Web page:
It was spontaneous how you worked the pool and rode the pool. It was about how you rode the corners and how you did your tricks and how fast you went. Then it all became about tricks. It went from spontaneous skating and using the terrain you were skating to all tricks. We were having a great time during that era. Every contest there was a new trick. The 540 came in and everyone had to do a 540 to win the event. Once the kickflip came in, all of sudden, you had every variation of kickflip. Now it’s switch and every variation of switch. That’s just the progression of skating.
Tell us what’s cool about pool skating.
There’s the element of real coping and cement. There’s something to it that’s really raw. There’s nothing like skating a pool and watching how one person skates a pool and then watching how another person skates it. It’s like when you see Miller ride the combi pool. You can see how he grew up in that pool and he’s the best in that pool. He knows every spot in the pool. Then when you watch someone else ride it, they apply their style and speed and you can see how they put together their runs. There’s just nothing like that.
Vert skating is making a comeback, too.
Watching these guys on the vert ramp do choreographed tricks and keep their speed, it’s insane. You’ve got Bob with his crazy switch stuff, and you have Sandro with his gnarly high speed 540s to tail. Then you’ve got Bucky Lasek who is super tech. He’s doing nollie heelflip tailslides. How do you even imagine that stuff? But that’s where it goes, when you’re pushing the bar. When you go from where we started in a pool to the big mega ramp, that’s progression. My favorite skating is pool skating because you can carve and hear your trucks grinding. I like the way my wheels sound when I do rock walks, slides and reverts. There’s so much to pool skating. Then you’ve got the rock n’ roll slides with rails on your board. The sound of that is insane. When you watch Grosso do a rock n’ roll slide around any pool with coping, there’s nothing like it.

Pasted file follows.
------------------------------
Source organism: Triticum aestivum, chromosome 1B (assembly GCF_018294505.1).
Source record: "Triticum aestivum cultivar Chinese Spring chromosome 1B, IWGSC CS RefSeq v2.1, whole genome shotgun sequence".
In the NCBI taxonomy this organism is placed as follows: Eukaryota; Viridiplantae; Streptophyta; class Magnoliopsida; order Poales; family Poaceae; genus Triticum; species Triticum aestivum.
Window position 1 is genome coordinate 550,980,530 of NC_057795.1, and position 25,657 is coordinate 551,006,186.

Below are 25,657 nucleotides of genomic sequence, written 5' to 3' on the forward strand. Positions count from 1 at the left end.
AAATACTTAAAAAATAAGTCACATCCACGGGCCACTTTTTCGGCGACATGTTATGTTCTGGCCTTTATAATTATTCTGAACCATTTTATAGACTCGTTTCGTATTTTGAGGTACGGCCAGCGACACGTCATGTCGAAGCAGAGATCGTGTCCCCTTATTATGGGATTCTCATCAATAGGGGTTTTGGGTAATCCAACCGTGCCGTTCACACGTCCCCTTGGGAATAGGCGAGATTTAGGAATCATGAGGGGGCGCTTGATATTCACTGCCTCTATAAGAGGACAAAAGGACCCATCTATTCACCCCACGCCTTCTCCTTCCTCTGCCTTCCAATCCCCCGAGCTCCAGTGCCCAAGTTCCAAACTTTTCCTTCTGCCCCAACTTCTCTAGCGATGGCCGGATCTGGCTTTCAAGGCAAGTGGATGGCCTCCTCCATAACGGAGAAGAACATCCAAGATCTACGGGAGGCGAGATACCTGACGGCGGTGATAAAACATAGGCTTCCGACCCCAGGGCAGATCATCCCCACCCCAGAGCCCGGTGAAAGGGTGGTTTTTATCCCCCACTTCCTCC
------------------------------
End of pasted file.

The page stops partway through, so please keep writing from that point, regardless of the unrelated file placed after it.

I know the vert guys used to battle it out for a few hundred bucks. Now it’s big money. With other pro sports, before they were on TV, they didn’t make much money. Once it got on TV, it exploded. Look at the NBA contracts now. We’re starting to see that in skateboarding. Did you ever think you’d see that in your lifetime?
I thought it should have been that way when we were skating in the ’80s. When I was looking at the money involved, I thought, “Why shouldn’t the sponsors be supporting the riders more?” That’s when everyone was trying to work together to get the skaters paid. Now we have managers making the skaters money. When I thought about it, I was like, “I can do this.” That’s why I started my own company when I was 16 years old.
You just did it yourself.